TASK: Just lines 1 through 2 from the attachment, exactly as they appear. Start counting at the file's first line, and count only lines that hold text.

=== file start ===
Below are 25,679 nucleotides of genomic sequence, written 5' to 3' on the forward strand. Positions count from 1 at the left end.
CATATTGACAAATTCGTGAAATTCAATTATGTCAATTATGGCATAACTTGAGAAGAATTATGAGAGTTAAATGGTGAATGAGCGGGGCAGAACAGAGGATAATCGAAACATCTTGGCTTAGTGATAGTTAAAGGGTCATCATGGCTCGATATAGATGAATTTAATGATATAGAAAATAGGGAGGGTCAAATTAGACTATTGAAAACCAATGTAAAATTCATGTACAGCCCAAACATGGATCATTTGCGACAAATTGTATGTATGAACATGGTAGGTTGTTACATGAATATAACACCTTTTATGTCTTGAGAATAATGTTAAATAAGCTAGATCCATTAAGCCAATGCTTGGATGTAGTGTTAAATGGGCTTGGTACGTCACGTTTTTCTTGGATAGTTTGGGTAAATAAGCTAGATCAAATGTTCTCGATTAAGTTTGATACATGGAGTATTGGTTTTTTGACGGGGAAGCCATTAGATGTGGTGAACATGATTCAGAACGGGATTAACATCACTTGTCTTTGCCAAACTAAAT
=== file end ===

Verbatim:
Below are 25,679 nucleotides of genomic sequence, written 5' to 3' on the forward strand. Positions count from 1 at the left end.
CATATTGACAAATTCGTGAAATTCAATTATGTCAATTATGGCATAACTTGAGAAGAATTATGAGAGTTAAATGGTGAATGAGCGGGGCAGAACAGAGGATAATCGAAACATCTTGGCTTAGTGATAGTTAAAGGGTCATCATGGCTCGATATAGATGAATTTAATGATATAGAAAATAGGGAGGGTCAAATTAGACTATTGAAAACCAATGTAAAATTCATGTACAGCCCAAACATGGATCATTTGCGACAAATTGTATGTATGAACATGGTAGGTTGTTACATGAATATAACACCTTTTATGTCTTGAGAATAATGTTAAATAAGCTAGATCCATTAAGCCAATGCTTGGATGTAGTGTTAAATGGGCTTGGTACGTCACGTTTTTCTTGGATAGTTTGGGTAAATAAGCTAGATCAAATGTTCTCGATTAAGTTTGATACATGGAGTATTGGTTTTTTGACGGGGAAGCCATTAGATGTGGTGAACATGATTCAGAACGGGATTAACATCACTTGTCTTTGCCAAACTAAAT